Just as it can be difficult to categorize the viola (a big violin? a small cello?), it’s hard to label Berlioz’s viola showcase Harold in Italy. “It’s more of a symphony than a concerto for sure,” says Principal Viola Choong-Jin (C.J.) Chang. “But it’s just great music, period!”
Not great enough for the legendary string virtuoso Niccolò Paganini, however. After encouraging Berlioz to write the piece, Paganini decided it didn’t feature enough of him (and the fancy Stradivarius viola he’d just acquired). So he walked away, and never performed it. He later regretted his rejection of Harold, and paid Berlioz handsomely for it.
C.J. laughs when recalling this story of Harold’s difficult birth. “It’s absolutely wonderful music, but it’s not all about the soloist, which is fine with me. I’d rather play great music than something that is about me. I always enjoy playing it. It’s so incredibly written. The little twists Berlioz has … he is always very special.”
Don’t worry about the story line suggested by the title, based on Byron’s poem Childe Harold's Pilgrimage. “I don’t think the story of the poem directly translates to the music,” says C.J., “but the main viola theme of the piece is inspired by the character of Harold. He’s a melancholy hero. It’s a very beautiful theme the viola returns to again and again, in each movement.”
C.J. is thrilled to be performing with his beloved Philadelphia Orchestra, as part of its Paris Festival. These concerts also feature another composer with Parisian ties, Maurice Ravel, also drawing inspiration from the Mediterranean—Spain this time.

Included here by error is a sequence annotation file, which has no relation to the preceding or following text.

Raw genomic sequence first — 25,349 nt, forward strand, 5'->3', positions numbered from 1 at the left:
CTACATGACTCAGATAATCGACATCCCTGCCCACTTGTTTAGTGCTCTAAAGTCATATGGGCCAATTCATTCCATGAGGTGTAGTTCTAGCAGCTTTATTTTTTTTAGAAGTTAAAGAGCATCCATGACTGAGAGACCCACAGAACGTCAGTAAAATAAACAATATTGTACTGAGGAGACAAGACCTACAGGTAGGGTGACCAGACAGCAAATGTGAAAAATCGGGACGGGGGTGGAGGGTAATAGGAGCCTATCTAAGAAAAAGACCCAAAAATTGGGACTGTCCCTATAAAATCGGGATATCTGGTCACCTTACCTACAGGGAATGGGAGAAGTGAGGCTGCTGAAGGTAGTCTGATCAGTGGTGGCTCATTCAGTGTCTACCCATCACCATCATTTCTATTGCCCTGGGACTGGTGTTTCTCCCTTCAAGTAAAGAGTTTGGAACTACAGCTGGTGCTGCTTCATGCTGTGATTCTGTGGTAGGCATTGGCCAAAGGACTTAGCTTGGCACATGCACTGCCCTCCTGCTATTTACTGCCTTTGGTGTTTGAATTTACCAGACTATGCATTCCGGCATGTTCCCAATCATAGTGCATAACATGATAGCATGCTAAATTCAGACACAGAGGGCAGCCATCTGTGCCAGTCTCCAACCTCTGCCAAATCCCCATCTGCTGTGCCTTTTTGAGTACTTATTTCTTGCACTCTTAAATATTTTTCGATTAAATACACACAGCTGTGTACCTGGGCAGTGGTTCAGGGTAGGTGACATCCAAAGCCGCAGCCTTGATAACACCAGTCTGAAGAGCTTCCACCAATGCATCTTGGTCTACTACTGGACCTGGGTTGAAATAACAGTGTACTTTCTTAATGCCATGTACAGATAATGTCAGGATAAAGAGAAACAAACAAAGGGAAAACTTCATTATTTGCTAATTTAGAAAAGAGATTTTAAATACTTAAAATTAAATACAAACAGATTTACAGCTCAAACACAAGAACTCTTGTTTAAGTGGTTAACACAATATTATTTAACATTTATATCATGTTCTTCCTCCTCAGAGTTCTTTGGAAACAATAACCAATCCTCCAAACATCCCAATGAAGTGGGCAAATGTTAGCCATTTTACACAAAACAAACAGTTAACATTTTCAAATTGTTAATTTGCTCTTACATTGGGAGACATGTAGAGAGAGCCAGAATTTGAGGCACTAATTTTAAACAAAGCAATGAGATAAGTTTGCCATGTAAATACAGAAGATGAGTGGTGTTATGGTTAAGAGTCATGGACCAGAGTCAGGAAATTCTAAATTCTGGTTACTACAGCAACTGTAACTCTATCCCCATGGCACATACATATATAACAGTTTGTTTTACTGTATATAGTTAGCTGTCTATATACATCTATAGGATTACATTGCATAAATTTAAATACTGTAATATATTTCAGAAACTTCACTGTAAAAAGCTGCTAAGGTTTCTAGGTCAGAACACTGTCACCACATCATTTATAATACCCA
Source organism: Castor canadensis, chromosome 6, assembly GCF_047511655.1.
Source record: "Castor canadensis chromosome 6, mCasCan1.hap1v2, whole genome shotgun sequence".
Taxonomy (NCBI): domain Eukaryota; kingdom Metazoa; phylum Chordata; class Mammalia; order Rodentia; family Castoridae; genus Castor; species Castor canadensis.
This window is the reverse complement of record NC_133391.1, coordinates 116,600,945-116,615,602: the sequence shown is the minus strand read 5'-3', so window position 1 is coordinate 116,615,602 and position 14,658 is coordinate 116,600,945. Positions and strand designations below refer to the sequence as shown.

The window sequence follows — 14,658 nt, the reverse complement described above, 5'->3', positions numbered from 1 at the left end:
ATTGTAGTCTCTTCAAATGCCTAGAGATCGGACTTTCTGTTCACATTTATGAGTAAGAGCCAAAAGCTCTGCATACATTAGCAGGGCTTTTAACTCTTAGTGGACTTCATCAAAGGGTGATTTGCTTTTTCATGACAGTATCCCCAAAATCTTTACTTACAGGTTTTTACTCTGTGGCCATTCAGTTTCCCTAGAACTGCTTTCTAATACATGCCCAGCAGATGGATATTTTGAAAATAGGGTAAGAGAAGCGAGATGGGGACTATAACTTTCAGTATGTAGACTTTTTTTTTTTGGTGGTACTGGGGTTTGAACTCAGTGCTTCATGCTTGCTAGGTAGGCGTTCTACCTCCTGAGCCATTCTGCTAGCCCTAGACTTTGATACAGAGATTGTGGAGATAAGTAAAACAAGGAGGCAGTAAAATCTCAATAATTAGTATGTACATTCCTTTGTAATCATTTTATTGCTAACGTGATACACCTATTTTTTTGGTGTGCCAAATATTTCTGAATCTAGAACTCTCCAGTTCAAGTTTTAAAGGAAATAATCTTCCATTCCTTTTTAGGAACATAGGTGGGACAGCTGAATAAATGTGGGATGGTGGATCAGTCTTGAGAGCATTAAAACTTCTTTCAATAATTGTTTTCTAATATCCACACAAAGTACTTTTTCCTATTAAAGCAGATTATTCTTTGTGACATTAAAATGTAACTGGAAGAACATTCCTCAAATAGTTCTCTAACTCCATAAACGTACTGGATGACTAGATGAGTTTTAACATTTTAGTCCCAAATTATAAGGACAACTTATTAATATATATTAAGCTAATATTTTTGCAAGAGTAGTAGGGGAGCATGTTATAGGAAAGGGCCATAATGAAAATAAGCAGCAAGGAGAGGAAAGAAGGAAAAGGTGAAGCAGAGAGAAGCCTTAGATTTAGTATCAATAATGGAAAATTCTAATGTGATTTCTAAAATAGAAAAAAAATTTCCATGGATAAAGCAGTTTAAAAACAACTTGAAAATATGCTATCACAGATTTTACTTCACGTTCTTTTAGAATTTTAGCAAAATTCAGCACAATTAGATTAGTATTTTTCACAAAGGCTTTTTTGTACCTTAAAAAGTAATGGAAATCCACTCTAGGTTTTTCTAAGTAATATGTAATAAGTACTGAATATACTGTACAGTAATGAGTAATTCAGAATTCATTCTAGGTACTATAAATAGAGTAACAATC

“It’s always an honor and a privilege to play with The Philadelphia Orchestra. I know how wonderful these people are. Each individual member is a great musician. Whenever I perform even a little solo in other pieces, I know my colleagues are always supportive of my playing.”
Back to the elusive nature of the viola: C.J. says that while the violin and cello are both the perfect size (in terms of physics) for their strings, the viola is several inches shorter than it should be. “That creates a very different kind of voice, compared to violin and cello. This is really why it’s not often used as a solo instrument. But it’s a very special kind of voice.
“As much as I’ve said Harold in Italy isn’t a virtuosic viola concerto, the piece actually showcases what the viola is all about very well. We violists are usually a little bit hidden in the orchestral sound, so it really is a dream for us to play Harold with a great orchestra. It showcases the special quality of the instrument.” He chuckles again. “So hopefully my performance will inspire more people to take up the viola!”
(C.J. Chang performs Berlioz’s Harold in Italy with The Philadelphia Orchestra and Yannick Nézet-Séguin Thursday-Friday, January 26-27. The program also includes Ravel’s Alborada del gracioso, Rapsodie espagnole, and Bolero. For tickets or more information please click here.)
Photo by Jessica Griffin